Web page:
MISFIT FRONT SQUAT TEMPLATE
Welcome to the Misfit Athletics Front Squat Template. For years we’ve fielded question after question on why we prioritize the back squat over the front squat in our strength cycles early in the offseason each year. The reasoning has always been simple, but the solution changes with this template. We still truly believe in the back squat as our primary engine for strength accumulation, but acquiring the skill and movement patterns to express that strength in the front squat itself is addressed in a very precise way in this template.
Full Dead Stop Pause Front Squat
This is exactly what it sounds like. Control your descent, completely stop momentum at the bottom, drive up through your whole foot to finish. The ultimate goal is form and the checklist is the same throughout the template and movements, full hand grip, elbows inside of hands, wind elbows IN, big toe and heel remain in contact throughout the entirety of the movement.
Thirty Second Front Squat
The goal here is a deep understanding of this movement. We’re slowing things down to get a really strong grip on what we’re trying to improve. Set up in front of a clock and take roughly 15 seconds to descend, pause, then another 15 seconds or so on the way up. As it’s the entire goal of this template we’ll say it again at the risk of being too repetitive: the checklist is the same throughout the template and movements, full hand grip, elbows inside of hands, wind elbows IN, big toe and heel remain in contact throughout the entirety of the movement.
Tempo Front Squats
The theme for this template should be forming in your mind by now. We’re aiming for mastery in this movement, and to master anything you need to have an intimate understanding of its nuance. The tempo squats are a way to mimic the control of the thirty seconds squats, but with some real weight on the bar. The rules are simple: control down, pause, control up. The checklist is still the same, full hand grip, elbows inside of hands, wind elbows IN, big toe and heal remain in contact throughout the entirety of the movement.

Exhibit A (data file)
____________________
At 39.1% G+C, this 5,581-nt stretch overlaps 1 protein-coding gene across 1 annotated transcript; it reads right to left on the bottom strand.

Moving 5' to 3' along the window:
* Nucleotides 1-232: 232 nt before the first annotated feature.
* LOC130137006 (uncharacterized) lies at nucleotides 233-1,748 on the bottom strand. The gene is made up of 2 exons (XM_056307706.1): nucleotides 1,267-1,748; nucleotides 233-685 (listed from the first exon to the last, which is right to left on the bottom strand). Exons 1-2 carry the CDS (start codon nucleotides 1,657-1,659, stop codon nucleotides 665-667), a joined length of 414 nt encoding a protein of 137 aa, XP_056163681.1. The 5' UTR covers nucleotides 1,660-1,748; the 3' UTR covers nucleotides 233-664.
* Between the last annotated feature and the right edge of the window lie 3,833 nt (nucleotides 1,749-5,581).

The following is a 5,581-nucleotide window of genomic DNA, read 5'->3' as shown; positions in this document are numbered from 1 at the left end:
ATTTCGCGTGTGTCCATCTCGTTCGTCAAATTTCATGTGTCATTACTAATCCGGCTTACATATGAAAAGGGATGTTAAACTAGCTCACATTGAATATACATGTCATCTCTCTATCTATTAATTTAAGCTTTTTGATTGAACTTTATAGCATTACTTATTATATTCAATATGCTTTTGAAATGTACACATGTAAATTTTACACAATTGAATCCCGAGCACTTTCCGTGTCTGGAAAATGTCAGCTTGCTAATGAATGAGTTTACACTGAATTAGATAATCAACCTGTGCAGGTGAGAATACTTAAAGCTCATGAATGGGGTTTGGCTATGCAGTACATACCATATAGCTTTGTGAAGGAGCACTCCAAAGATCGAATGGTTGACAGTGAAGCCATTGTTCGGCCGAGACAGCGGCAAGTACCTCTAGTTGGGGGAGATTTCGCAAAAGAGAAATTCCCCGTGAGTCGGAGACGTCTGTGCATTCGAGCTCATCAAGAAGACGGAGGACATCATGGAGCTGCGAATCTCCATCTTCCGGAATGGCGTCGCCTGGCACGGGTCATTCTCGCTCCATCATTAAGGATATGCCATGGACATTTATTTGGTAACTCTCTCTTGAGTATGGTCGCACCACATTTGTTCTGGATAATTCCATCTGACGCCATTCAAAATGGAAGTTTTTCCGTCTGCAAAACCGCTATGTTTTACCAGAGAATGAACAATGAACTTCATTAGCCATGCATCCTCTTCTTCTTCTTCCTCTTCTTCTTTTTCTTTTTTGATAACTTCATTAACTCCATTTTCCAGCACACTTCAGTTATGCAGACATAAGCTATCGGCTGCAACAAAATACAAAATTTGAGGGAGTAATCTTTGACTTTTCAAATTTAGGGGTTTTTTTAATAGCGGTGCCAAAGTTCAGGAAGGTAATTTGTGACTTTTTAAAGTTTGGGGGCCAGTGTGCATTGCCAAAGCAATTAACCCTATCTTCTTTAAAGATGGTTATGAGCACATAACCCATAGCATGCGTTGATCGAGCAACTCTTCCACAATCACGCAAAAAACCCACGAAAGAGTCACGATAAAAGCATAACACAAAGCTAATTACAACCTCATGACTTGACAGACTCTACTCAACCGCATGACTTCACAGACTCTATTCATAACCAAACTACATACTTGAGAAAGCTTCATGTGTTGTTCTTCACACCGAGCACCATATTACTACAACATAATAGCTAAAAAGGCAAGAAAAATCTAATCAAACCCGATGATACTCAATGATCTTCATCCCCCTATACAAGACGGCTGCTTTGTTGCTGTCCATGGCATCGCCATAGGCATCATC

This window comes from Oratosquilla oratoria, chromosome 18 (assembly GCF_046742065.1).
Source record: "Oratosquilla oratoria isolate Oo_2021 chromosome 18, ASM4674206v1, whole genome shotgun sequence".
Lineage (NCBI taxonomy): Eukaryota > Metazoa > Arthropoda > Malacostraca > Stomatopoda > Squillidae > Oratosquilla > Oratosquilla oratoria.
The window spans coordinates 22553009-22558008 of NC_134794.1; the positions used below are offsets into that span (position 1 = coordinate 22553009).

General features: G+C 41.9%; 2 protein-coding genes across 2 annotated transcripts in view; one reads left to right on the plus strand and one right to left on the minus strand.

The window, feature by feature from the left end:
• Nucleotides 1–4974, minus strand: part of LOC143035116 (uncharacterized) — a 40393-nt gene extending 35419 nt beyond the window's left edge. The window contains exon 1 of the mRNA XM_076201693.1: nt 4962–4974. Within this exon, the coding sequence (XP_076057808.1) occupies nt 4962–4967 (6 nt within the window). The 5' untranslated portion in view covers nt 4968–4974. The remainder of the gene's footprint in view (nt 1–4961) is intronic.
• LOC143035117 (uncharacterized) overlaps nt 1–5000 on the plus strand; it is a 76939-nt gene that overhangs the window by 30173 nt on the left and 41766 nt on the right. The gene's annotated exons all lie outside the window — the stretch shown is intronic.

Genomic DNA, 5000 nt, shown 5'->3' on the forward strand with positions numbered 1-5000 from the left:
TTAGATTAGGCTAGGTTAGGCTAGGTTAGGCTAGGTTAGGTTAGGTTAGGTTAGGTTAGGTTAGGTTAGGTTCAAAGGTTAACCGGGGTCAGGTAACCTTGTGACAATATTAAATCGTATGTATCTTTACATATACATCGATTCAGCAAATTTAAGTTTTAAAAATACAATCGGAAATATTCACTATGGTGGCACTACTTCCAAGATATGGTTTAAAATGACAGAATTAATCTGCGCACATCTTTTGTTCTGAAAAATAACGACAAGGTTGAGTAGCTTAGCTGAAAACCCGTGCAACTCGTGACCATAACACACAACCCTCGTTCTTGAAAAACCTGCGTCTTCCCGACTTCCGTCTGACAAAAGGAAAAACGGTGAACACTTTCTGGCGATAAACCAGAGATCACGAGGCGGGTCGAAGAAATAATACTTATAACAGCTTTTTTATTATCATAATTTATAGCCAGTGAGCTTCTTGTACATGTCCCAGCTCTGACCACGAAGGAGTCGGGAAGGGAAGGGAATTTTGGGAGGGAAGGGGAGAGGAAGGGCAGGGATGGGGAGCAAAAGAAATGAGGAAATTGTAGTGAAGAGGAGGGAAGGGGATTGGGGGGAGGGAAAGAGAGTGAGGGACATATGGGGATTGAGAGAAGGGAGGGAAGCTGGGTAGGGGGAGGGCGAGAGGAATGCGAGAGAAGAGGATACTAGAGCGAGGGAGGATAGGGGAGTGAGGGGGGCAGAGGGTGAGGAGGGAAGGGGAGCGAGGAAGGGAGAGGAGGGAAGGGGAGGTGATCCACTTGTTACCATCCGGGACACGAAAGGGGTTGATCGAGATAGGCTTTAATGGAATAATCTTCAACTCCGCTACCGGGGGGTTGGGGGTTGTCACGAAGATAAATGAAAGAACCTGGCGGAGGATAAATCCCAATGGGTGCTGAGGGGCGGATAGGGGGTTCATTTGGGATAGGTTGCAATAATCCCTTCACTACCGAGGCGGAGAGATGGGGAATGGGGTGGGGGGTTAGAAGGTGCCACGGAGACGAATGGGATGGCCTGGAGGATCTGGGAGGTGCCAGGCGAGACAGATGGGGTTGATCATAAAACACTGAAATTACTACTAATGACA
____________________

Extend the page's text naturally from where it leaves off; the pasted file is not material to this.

Bottom Position Bounces
Another huge step in mastering a movement that demands sound positioning is a strong marriage of mobility and stability. Get set up with the same checklist in mind, control your way down, and bounce without letting any of your points of performance change. We need this skill, but not at the cost of our form.
If positioning is the name of the game in the front squat, then we need a sound plan of attack on warming up the movement. Below are photos and explanations of what we’re looking for in your warm-up and “hold days”.
Perfect Position Empty Bar Front Squats:
If you’ve read everything up to this point you know the drill: full hand grip, elbows inside of hands, wind elbows IN, big toe and heal remain in contact throughout the entirety of the movement. With all of that in mind, it becomes about your ability to stabilize in the bottom and not lose any of these points.
Dorsiflexion and Plantar Flexion Mobility:
Ankle flexibility can make or break your front squat. It is expressed through dorsiflexion (top photo), but the concept of the inverse position (bottom photo) helping that can get lost on a lot of people. The goal in the dorsiflexion is feet together, heel and toe down, knees tracking over toes. Feel free to grab support if you need to. The plantarflexion (bottom photo) mobility is about opening the ankle, with the heels under the glutes.
Aside from the ankles, the hip flexors can be a huge determining factor in how upright your torso can remain throughout a front squat. Our go-to here is usually the couch stretch, which is a fan favorite in our community. Key points here are open ankle on the wall, knee and shin in full contact with the wall, and most importantly a straight line from your knee all the way through your hip and up to your shoulders. If you have to overextend to get tall, just stay lower and progress day by day.
Time to Get to Work
In one sitting this can seem like a lot to work on, but it’s spread out over the course of twenty sessions spanning five weeks in the template. Two days of the week are dedicated to moving weight, while the other day is dedicated to mobilizing, stabilizing, and eventually perfecting the movement. We are confident that a full adherence to this, coupled with your strength base from the blog will have you PRing your front squat in no time, and even more importantly crushing met-cons with any variation of this movement moving forward.